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He had the ability to alter reality by writing stories, and as he held tragedies to be the best stories, his power caused suffering for everyone. It is known that Drosselmeyer had children at some point, and that his reality-altering powers were hereditary, as a boy, Fakir, was revealed to be Drosselmeyer's great-great-great grandson and had inherited his power.
Late into Drosselmeyer's career, as he wrote the fairytale, The Prince and the Raven, a cult called the Bookmen came to stop his abused power; they chopped of the writer's hands and left him to die, hoping that this would be the end of Drosselmeyer's terror. However, before he died, Drosselmeyer managed to write that he would be allowed to continue writing stories from beyond the grave. This story gave the mad writer control over Gold Crown Town, which would become the setting for his story.
Inside a strange afterlife that appeared to be a gigantic gear mechanism, Drosselmeyer waited for years for the best moment to continue writing. Eventually, he saw the main characters from The Prince and the Raven, Prince Siegfried and the Raven, escaped from the pages of their unfinished story to continue their battle. It ended with Siegfried having to shatter his heart to seal the Raven away. Though this was bittersweet by itself, Drosselmeyer was not satisfied, and desired a more tragic ending for his story.
More years past, and a duckling caught Drosselmeyer's eye. The duckling had seen a dancing apparition of one of Siegfried's heart shards, and became infatuated with the prince. Drosselmeyer heard her wish to dance with him, and gave her a pendant that would allow her to become a human girl and a magical ballerina, Princess Tutu, who was tasked with restoring the prince's shattered heart. Drosselmeyer also sent Edel, a magical puppet, who would guide the girl in the direction he saw fit.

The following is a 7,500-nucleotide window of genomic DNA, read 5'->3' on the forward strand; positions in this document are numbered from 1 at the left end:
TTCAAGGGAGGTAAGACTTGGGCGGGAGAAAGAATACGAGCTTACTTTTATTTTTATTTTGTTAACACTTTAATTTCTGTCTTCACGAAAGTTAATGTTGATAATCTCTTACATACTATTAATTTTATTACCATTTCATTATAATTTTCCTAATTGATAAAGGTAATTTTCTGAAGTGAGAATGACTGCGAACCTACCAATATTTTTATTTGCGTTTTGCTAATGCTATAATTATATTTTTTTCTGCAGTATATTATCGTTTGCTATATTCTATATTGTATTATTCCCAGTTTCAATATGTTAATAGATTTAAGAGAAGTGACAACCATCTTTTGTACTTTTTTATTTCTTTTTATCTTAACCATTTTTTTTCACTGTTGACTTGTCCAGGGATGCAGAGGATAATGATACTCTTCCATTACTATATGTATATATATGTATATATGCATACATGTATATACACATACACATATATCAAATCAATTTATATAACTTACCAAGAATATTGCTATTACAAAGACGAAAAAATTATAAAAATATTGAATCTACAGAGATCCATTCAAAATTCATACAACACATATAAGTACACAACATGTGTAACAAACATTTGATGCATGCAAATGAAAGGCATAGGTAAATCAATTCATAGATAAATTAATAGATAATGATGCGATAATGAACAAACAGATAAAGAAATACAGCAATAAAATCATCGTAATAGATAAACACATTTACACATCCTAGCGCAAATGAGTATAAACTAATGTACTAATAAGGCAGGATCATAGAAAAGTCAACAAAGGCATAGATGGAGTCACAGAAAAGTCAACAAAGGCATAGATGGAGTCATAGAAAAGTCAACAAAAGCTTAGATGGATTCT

As his story was reaching it's climax, Drosselmeyer appeared before Fakir, who was trying to help Tutu by writing a story himself. The writer tried to make his descendant write about her throwing herself into the lake to drown, but Fakir stopped himself at the last second. At the final battle against the Raven, Drosselmeyer watched as the characters triumphed with the help of Fakir's happy ending. The mad writer was last seen defeated inside his mechanism, contemplating about how it was possible that he was a character in someone's story, an idea he found delightful.
- Drosselmeyer was named after and inspired by Drosselmeyer from The Nutcracker.